Which hospital should you go to if you need heart surgery?

Imperial, California - Consumer Reports’ first-ever Ratings of hospitals for heart surgery finds some top-rated hospitals in surprising places, and that performance can vary widely even at neighboring hospitals in the same geographic area. The Ratings, which look at heart bypass surgery and aortic valve replacement surgery, cover more than 400 hospitals nationwide.

“It’s extremely difficult for consumers to find out which hospitals and surgeons have the best result with their specific heart procedure. But it shouldn’t be so hard,” said John Santa, M.D., medical director of Consumer Reports Health. “Hospitals and doctors should make their information accessible and understandable, so families can make informed choices when they make life and death decisions.”

Consumer Reports’ analysis found that top-rated hospitals often aren’t household names. Of the more than 400 hospitals that make their data available to Consumer Reports, only 15 earned top scores in both heart-valve and bypass surgery. Although the well-known Cleveland Clinic made the list, so did some less familiar hospitals, such as Borgess Medical Center in Kalamazoo, MI, and Mother Frances Hospital-Tyler in Tyler, TX. Some are major medical centers, while others are smaller.

The full heart surgery ratings report is available online at Consumer Reports.org and in the August issue of Consumer Reports, on sale July 3.

Of the hospitals that shared their bypass data with us, 20 percent (83) were above average, 75 percent (310) were average, and 4 percent (18) were below average. Of the 247 hospitals with data on valve surgery, 10 percent (25) got a top score, 87 percent (216) a middle score, and 2 percent (6) the lowest one.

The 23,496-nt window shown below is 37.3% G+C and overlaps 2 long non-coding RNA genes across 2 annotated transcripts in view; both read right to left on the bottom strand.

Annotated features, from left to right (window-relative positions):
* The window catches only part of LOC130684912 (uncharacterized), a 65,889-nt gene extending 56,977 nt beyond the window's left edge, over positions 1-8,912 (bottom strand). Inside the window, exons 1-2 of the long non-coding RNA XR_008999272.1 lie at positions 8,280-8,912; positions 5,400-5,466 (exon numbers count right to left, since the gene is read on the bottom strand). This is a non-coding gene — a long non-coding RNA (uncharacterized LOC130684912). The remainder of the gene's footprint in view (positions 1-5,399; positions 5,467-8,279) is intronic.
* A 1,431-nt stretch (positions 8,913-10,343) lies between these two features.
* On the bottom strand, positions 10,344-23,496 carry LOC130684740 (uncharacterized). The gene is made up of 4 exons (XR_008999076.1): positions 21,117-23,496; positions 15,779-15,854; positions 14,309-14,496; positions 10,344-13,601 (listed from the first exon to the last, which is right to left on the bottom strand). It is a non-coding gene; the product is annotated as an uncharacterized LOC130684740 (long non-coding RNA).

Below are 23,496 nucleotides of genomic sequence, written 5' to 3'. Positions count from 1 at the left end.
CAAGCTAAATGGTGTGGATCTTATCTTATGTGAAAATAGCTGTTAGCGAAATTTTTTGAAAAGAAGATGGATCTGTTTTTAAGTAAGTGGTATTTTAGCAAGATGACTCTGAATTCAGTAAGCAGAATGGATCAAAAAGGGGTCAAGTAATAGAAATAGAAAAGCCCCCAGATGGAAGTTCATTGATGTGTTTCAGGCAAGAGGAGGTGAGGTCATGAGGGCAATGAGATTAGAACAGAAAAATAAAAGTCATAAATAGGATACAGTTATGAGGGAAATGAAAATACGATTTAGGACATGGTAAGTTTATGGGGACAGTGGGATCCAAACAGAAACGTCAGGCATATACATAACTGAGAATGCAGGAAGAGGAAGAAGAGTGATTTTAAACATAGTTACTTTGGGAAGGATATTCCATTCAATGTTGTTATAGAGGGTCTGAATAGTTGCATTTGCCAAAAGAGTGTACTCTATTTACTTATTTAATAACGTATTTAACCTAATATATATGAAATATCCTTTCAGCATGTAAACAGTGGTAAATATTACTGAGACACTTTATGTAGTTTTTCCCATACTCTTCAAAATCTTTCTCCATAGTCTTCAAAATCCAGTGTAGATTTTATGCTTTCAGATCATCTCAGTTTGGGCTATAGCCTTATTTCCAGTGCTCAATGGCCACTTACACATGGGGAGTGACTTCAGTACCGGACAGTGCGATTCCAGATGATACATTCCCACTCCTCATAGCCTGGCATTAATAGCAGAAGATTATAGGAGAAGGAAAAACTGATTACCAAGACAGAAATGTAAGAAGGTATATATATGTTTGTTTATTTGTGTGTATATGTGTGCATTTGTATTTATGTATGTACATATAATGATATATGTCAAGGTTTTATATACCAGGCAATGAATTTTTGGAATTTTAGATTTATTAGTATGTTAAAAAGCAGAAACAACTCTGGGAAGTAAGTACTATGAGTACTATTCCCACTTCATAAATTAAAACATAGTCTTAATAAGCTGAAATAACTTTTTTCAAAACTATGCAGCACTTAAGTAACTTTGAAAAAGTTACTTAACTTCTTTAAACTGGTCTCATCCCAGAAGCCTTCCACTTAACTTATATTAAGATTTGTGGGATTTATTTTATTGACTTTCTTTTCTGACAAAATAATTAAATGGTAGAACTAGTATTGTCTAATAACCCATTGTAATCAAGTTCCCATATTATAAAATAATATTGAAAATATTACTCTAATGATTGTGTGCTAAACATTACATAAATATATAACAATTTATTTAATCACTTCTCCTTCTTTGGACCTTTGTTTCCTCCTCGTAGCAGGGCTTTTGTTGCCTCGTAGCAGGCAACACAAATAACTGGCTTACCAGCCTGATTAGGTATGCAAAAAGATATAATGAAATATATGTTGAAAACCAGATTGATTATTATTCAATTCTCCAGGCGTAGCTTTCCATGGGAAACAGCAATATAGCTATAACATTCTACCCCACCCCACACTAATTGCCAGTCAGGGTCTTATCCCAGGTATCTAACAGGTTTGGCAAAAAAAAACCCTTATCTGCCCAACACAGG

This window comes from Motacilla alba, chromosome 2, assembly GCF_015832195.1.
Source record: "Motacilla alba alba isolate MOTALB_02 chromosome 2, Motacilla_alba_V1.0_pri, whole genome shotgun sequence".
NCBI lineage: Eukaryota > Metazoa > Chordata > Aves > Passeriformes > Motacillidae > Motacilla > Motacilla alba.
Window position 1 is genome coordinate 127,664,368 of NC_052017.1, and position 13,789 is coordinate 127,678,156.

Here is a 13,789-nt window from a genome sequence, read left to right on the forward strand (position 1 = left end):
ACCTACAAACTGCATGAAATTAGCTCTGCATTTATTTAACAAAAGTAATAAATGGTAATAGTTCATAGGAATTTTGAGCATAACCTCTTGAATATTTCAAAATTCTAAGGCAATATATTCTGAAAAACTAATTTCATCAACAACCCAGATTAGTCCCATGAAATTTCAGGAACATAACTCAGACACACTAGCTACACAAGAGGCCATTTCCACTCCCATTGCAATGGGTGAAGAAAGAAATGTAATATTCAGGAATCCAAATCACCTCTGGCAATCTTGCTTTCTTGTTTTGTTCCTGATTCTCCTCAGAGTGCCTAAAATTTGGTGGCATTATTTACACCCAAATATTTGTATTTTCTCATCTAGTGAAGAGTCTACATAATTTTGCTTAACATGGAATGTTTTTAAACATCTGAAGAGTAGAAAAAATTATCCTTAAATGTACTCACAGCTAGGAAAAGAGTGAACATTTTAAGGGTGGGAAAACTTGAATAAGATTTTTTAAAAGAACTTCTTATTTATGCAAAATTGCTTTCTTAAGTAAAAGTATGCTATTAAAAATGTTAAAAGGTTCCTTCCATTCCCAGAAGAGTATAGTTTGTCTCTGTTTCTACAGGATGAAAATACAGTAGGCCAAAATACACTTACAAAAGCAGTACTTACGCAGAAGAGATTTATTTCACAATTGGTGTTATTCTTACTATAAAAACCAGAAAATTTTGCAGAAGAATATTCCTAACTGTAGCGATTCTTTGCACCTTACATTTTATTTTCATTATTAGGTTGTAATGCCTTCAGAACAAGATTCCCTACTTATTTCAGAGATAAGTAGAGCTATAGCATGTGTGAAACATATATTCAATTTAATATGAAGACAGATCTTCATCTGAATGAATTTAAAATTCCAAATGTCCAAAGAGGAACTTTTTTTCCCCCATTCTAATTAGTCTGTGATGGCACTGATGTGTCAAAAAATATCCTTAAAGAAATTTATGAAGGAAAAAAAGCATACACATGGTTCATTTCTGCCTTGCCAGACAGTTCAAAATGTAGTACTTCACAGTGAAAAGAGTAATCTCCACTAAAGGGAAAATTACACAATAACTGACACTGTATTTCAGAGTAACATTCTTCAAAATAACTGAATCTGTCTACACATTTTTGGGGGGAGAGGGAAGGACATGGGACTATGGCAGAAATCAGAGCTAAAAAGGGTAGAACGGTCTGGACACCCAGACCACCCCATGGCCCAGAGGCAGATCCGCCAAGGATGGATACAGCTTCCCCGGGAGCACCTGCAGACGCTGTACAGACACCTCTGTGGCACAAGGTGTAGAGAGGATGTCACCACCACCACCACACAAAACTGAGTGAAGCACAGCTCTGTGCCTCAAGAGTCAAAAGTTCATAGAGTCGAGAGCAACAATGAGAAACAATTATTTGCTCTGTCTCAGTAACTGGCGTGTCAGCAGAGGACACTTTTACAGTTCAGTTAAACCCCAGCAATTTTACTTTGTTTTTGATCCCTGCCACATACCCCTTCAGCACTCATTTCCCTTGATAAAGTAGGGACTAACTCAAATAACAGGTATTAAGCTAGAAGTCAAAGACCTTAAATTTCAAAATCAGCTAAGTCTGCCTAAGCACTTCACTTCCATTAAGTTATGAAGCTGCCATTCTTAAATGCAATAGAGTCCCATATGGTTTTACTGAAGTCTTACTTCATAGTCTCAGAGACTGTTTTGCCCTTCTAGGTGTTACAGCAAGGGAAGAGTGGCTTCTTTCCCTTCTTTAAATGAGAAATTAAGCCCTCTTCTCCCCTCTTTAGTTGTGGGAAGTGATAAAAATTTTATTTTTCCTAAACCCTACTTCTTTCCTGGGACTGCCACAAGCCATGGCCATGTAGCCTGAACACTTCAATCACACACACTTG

CR also found that performance can vary widely, even at neighboring hospitals. The organization found four metropolitan areas—Indianapolis, Los Angeles, Oklahoma City, and Portland, Ore.—where there are top and low-scoring hospitals, sometimes just miles apart.

The information in these heart surgery Ratings comes from the Society of Thoracic Surgeons (STS), which represents physicians who operate on the heart and other organs in the chest. More than 1,000 U.S. hospitals report to the STS, but only about 400 of those facilities allowed the STS to share the data with Consumer Reports.

Certain famous hospitals are missing from the Ratings. Some examples include Cedars-Sinai Medical Center in Los Angeles, Johns Hopkins Hospital in Baltimore, the Mayo Clinic in Rochester, Minn., and Columbia-Presbyterian and Weill Cornell in New York City. Those hospitals aren’t included
because they don’t share data with Consumer Reports, the STS, or both.

“All hospitals know this information,” Santa says. “Those that have agreed to share, especially those with low scores, should be applauded for their commitment to transparency. Those that haven’t shared should make it available. Otherwise, it seems like they have something to hide.”

Consumer Reports rated hospitals on two heart surgeries: traditional surgical aortic valve replacement and coronary artery bypass graft surgery, an equally serious operation done to treat blocked coronary arteries. The Ratings are based on the gold standard in tracking hospital performance: data from patients’ medical records showing whether patients survived the procedure and how they fared on other important measures, including complications. To create a level playing field, the data was adjusted for the health of patients because certain hospitals treat more older, sicker patients than others.